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Sun never sets on this club's reach
By BETH N. GRAY, Times Staff Writer
Published August 14, 2007
SPRING HILL - The lilting English speech is engaging. So much so that a foreigner - meaning stateside born and raised - wants to keep her mouth closed and just listen.
It's a conversation with members of the newly formed War of the Roses Chapter, Daughters of the British Empire. They patter on in musical tones.
Julia Peterson, born in Sussex, England, has spearheaded the effort to bring the daughters together here. Twelve are on board.
The worldwide organization is open to any woman of British descent, who is married to someone of like lineage, or who has lived in any of the colonies when they were part of the British Empire, she said. She mentioned Bermuda, Pakistan, India, Australia and New Zealand.
All of these nations now have their freedom, and Peterson, 66, pointed out, "There really isn't a British Empire anymore."
Still, the roots are alive.
At their monthly gatherings, of course there is talk of geography, "Where are you from?" and history, "How long were you there and how long have you lived in the United States?"
Politics is a forbidden subject. The group's main purpose is to support their adopted country.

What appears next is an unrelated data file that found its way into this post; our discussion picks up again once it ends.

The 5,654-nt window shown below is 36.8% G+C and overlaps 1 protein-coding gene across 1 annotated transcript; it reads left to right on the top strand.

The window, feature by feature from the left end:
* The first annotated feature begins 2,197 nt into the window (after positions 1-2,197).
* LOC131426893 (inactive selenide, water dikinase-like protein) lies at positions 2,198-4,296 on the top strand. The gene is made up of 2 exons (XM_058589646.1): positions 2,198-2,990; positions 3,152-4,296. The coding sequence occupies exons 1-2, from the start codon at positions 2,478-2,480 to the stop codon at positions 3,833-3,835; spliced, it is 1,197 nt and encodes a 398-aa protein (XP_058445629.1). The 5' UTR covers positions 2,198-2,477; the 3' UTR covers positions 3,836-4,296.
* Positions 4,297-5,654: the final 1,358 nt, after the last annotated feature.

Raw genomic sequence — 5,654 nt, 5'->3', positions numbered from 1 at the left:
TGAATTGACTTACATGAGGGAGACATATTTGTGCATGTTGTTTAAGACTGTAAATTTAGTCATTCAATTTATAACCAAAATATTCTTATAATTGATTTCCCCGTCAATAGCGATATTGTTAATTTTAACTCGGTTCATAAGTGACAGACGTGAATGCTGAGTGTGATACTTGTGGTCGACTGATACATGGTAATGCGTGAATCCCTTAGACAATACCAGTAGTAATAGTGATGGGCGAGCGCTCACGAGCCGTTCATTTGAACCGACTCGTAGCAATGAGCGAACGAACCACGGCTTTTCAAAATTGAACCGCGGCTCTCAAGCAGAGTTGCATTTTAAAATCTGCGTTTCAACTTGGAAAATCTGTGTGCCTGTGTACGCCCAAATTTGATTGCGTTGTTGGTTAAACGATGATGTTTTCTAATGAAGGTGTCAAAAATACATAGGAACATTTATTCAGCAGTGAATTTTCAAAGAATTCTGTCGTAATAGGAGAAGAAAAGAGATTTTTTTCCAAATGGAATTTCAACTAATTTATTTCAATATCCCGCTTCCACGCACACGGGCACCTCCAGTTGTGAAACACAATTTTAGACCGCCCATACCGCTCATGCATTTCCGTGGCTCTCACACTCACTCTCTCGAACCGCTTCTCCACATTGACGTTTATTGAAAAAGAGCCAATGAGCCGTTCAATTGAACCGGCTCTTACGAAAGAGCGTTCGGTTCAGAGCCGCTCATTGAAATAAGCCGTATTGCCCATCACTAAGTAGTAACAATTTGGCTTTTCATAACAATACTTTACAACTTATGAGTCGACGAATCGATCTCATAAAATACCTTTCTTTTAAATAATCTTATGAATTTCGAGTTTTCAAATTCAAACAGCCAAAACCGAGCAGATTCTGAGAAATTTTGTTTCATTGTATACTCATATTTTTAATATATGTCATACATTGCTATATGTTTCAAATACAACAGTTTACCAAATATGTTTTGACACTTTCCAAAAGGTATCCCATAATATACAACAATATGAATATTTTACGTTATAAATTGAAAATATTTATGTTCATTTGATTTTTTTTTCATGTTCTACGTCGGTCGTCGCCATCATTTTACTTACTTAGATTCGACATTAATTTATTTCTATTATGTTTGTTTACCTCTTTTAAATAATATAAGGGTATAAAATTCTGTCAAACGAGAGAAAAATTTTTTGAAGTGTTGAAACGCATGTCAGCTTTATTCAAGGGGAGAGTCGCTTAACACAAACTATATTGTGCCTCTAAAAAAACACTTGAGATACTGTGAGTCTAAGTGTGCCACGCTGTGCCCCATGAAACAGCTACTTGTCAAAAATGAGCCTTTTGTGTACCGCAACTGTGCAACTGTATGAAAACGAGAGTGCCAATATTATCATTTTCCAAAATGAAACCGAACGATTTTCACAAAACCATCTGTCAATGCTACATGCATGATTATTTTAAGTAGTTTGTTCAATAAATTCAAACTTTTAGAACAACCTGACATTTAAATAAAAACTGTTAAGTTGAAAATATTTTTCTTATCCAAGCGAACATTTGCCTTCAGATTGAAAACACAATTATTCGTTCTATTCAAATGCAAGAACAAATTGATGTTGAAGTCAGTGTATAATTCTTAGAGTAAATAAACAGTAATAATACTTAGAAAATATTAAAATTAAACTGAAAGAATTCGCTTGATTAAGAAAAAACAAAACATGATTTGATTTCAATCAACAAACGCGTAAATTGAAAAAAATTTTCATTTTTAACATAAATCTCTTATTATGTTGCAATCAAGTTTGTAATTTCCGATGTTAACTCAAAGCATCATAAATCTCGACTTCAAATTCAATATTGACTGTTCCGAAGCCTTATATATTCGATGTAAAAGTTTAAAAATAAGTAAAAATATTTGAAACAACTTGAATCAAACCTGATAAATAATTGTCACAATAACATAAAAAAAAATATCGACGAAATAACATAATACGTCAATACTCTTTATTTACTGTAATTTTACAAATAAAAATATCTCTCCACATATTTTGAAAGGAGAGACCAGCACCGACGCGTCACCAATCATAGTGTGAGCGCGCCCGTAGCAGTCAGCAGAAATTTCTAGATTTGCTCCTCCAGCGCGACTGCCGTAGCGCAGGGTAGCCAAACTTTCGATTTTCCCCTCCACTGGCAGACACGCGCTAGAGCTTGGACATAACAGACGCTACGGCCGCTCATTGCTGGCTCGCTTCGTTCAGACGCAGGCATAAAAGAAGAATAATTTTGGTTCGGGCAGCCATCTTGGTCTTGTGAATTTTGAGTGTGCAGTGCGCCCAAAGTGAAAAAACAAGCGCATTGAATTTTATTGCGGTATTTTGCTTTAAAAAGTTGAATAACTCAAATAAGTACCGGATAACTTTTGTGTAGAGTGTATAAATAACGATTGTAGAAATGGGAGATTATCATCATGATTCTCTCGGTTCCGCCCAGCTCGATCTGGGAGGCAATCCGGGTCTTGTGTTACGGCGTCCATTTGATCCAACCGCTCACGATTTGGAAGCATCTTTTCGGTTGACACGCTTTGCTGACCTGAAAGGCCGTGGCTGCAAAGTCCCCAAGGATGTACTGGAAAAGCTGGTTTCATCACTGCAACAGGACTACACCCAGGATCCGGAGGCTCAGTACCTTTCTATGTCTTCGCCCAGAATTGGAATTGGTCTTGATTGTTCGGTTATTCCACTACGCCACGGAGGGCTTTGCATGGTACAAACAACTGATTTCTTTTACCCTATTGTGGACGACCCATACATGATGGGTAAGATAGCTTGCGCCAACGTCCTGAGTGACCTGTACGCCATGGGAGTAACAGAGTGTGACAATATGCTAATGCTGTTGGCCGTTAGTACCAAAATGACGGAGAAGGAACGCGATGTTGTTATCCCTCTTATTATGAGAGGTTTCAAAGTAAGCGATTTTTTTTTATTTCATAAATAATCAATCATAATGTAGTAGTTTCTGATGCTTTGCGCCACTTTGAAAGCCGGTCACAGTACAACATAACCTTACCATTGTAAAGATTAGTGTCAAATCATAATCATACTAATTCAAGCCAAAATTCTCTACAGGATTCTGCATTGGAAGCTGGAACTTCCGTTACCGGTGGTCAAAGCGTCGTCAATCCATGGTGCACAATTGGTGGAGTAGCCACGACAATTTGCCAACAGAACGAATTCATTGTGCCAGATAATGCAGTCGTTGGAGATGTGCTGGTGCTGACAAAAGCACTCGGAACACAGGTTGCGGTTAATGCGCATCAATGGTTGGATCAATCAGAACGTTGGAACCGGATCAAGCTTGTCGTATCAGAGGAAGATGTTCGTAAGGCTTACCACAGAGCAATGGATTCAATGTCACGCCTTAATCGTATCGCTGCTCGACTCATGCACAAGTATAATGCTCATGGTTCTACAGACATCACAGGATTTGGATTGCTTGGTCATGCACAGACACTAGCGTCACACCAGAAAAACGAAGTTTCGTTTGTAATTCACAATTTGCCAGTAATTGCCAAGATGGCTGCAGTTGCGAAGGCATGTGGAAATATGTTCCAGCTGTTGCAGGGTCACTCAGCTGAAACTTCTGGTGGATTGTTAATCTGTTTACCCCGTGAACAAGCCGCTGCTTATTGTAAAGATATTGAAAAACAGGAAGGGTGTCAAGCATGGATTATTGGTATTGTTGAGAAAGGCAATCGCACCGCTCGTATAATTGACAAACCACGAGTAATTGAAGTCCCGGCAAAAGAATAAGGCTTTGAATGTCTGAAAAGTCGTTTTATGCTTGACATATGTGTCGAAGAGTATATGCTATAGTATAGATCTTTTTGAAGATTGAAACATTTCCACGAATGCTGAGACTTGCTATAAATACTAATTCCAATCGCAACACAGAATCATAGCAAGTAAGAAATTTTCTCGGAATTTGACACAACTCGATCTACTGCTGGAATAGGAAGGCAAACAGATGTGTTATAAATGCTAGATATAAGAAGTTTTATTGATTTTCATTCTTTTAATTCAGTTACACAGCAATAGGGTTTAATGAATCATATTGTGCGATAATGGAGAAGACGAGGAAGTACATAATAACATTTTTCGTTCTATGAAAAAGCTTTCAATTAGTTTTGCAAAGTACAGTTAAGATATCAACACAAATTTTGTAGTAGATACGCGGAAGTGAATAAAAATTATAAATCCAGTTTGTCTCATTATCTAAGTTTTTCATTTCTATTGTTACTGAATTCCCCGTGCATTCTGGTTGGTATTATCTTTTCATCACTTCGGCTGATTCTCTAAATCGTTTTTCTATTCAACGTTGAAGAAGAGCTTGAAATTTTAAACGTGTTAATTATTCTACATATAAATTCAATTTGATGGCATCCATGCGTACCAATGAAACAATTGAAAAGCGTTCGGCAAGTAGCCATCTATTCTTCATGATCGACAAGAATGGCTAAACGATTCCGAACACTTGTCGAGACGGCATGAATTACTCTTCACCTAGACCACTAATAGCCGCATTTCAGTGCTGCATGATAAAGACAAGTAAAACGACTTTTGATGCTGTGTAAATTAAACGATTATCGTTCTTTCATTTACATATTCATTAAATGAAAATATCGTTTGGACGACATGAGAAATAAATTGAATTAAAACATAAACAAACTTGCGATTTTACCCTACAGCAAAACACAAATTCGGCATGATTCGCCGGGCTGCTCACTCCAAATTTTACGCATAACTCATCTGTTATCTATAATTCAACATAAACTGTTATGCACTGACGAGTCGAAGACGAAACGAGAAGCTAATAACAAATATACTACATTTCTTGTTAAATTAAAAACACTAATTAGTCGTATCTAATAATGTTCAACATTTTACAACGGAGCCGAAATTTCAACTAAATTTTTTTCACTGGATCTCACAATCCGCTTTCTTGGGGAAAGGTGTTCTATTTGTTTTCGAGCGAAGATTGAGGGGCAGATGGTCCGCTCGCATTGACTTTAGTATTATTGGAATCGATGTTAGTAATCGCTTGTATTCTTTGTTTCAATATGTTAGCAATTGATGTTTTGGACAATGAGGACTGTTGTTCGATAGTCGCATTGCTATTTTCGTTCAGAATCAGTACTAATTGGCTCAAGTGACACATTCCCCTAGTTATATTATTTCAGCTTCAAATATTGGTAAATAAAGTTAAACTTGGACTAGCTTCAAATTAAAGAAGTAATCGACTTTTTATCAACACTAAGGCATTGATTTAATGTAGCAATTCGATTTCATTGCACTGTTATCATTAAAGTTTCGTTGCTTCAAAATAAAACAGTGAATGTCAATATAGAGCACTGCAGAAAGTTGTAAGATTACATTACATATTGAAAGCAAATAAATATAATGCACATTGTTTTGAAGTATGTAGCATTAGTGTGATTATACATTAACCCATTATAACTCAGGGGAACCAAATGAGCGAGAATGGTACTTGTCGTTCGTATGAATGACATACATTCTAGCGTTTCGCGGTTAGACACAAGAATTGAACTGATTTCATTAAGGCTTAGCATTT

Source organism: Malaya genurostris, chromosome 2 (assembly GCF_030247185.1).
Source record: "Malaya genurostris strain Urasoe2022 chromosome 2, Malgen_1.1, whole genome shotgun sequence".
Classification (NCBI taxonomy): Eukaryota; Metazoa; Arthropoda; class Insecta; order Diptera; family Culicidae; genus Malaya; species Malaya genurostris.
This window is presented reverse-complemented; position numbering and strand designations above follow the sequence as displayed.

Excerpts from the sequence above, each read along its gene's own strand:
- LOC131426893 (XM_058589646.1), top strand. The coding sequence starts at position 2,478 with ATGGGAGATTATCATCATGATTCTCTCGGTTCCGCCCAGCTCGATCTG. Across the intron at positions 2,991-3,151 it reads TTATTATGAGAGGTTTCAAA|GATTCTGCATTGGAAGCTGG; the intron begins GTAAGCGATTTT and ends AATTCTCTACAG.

They take orders from a national headquarters and a state office in Sarasota. There are chapters in Lutz, St. Petersburg, West Palm Beach and Sarasota, noted Maria Adams, who has helped form the local chapter.
The London-born 65-year-old said, "We have our own badges and little notebooks. It's all very official."
Headquarters has assigned the War of the Roses Chapter to support a retirement-nursing home in Texas. The home is open to all, not just those of British origin, Peterson pointed out. "It's part of our charter," she said.
The main topic of discussion at gatherings, whether they are potluck suppers at a member's home or an official meeting, is fundraising. The nonprofit group has held yard sales and is planning a crafts event to raise money to send to the home for Christmas.
Peterson came to Florida by way of Germany, where she met her future husband, Everett, at a U.S. Air Force base. After he left the service, the couple and two sons moved to Seattle, where Everett worked for a logging and paper manufacturing company. She became a buyer of electronic parts for the aircraft company Boeing. One son moved to Florida. "And we decided we'd like to retire here," she said.
Adams is a globe-trotter, too. She was a fashion designer in Surrey County, England. She retired in 1986 to Cyprus, where she painted. Her oils were shown in Cyprus and London galleries.
After she established a Web site with her artwork, Douglas Adams of Ohio, tapped into it. "He sent me a cheeky message and I sent him a cheeky message back," she said. They married in 1999 and came to Florida.
Always looking, Peterson has found recruits through "adverts" and frequenting British Fish and Chips, a restaurant on State Road 52 in Pasco County.